Revisiting #OscarsSoWhite 5 years Later

The Oscars continue to hold its position as one of the highest regards and honors in the world of film. It’s been 5 years since the hashtag “#OscarsSoWhite” went viral and sparked an essential conversation on the Academy’s lack of diversity and inclusion. Yet, with the 92nd award ceremony approaching this weekend, it still seems that despite having 5 years to learn from their mistakes, the Oscars have remained so, so white.

The movement of sorts began in 2015 when media personality and activist, April Reign, tweeted: “#OscarsSoWhite they asked to touch my hair.” Reign’s tweet was in response to there being no people of color nominated for any of the Academy’s acting categories. Fast forward to 2020 and there is only one person of color, actress Cynthia Erivo, nominated in an acting category for a film where, of course, she plays a slave.

In a year of films such as “Parasite”, “The Farewell”, “Atlantics”, “Hustlers”, extreme amounts of talent was completely ignored and shut out by the Academy’s voters. These films had very successful and celebrated festival and theatrical releases which granted them much buzz for Oscar nominations. Yet, as the award ceremonies that precede the Oscars came around, it became very clear how this year’s award season was going to end up.

The 2016 Oscars showed how the Academy again repeated their past by having zero actors or directors of color nominated for their “major” awards. Yet, a year later, the 2017 Oscars gave viewers and critics a semblance of hope. “Moonlight” a film telling the story of a gay man’s upbringing featuring an all-black cast won Best Picture, Best Adapted Screenplay, and Best Supporting Actor.

We saw Viola Davis win her first Oscar for Best Supporting Actress for “Fences” - making her tie with Octavia Spencer as the most nominated black women. 4 out of the 9 films nominated for Best Picture had people of color as the leading characters. In 2018, Daniel Kaluuya & Denzel Washington were nominated for Best Lead Actor. Coco won Best Animated Feature and Mexican director, Guillermo Del-Toro won Best Director and Best Picture for “The Shape of Water”. Another notable highlight was “Get Out” winning Best Original Screenplay, making Jordan Peele the first black man to ever win.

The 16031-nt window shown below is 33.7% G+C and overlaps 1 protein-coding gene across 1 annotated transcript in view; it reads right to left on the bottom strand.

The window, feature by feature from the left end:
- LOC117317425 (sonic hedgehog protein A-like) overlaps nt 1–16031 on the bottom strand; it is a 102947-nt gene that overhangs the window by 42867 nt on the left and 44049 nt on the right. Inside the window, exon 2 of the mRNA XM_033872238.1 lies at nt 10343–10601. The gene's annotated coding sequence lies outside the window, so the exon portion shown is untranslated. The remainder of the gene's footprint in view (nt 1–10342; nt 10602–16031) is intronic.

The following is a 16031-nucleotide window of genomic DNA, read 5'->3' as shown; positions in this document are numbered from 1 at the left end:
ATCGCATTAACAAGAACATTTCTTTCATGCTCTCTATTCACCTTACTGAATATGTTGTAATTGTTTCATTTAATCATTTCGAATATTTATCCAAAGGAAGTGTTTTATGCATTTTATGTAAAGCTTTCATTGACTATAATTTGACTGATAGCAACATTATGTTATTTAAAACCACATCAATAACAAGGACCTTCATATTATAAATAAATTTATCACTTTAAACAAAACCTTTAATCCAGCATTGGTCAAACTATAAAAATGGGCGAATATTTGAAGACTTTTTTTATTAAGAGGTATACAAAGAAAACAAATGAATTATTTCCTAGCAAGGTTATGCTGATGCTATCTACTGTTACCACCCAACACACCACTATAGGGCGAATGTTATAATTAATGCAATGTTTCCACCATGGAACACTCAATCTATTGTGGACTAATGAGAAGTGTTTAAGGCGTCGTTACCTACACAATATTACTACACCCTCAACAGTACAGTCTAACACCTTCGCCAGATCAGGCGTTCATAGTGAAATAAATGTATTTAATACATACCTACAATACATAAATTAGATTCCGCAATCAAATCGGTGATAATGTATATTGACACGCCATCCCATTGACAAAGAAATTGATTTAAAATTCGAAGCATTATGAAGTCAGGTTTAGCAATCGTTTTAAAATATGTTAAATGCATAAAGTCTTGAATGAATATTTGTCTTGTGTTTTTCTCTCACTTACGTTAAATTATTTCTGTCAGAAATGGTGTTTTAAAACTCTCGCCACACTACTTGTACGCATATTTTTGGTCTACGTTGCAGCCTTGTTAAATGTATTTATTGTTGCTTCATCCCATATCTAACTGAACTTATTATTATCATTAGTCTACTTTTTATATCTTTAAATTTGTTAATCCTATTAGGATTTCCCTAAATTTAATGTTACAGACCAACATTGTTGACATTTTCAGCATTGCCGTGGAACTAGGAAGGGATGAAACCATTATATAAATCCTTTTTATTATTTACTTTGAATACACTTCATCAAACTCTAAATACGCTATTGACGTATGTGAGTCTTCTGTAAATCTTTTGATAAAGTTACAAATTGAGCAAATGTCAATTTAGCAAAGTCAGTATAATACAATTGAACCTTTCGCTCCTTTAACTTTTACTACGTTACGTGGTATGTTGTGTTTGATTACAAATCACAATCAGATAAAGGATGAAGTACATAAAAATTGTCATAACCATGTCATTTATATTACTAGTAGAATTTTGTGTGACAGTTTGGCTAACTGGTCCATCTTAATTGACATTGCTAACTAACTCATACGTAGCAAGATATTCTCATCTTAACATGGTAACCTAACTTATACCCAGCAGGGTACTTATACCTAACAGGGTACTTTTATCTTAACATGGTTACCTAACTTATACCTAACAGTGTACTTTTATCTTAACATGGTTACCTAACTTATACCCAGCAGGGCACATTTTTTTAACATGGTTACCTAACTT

For what felt like the first time, people of color were being rightfully granted these prestigious awards. So, after three years straight of the Academy becoming more open to films that aren’t all directed by or starring white people, this year’s nominees came as quite a huge shock. Did the Oscars decide that 3 years of representation was enough, so, now, they can go back to their regularly scheduled lack of diversity? When these organizations and ceremonies make it obvious that they don’t care about what people of color create, the question of whether we should stop caring about them too arises. Yet, when career breakthroughs and excellences are so blatantly disregarded, of course, people are going to be angry and hurt.

The Oscars aren’t the only problem. This awards season saw the very reputable BAFTA’s (British Academy of Film and Television Awards) also nominate only white performers in their acting categories. Even going as far as nominating both Scarlett Johansson and Margot Robbie twice in their respective categories. There was also the matter of no women being nominated for best director despite Greta Gerwig & Lulu Wang releasing two of the best-reviewed films of the year.

The ultimate and final issue then becomes: where do we go from here? Unfortunately, there still isn’t a direct answer to that question. The voting members need to be refreshed as older, white people will only continue to award other white people. Notably skilled stories and storytellers are being neglected just so white men can be given the ability to tell the same narratives. There has been countless outrage from critics and even those within Hollywood. Yet, the Academy continues to show their true colors while dismissing those of color. This Sunday, February 9th, tune into the 92nd Academy Awards - or don’t.

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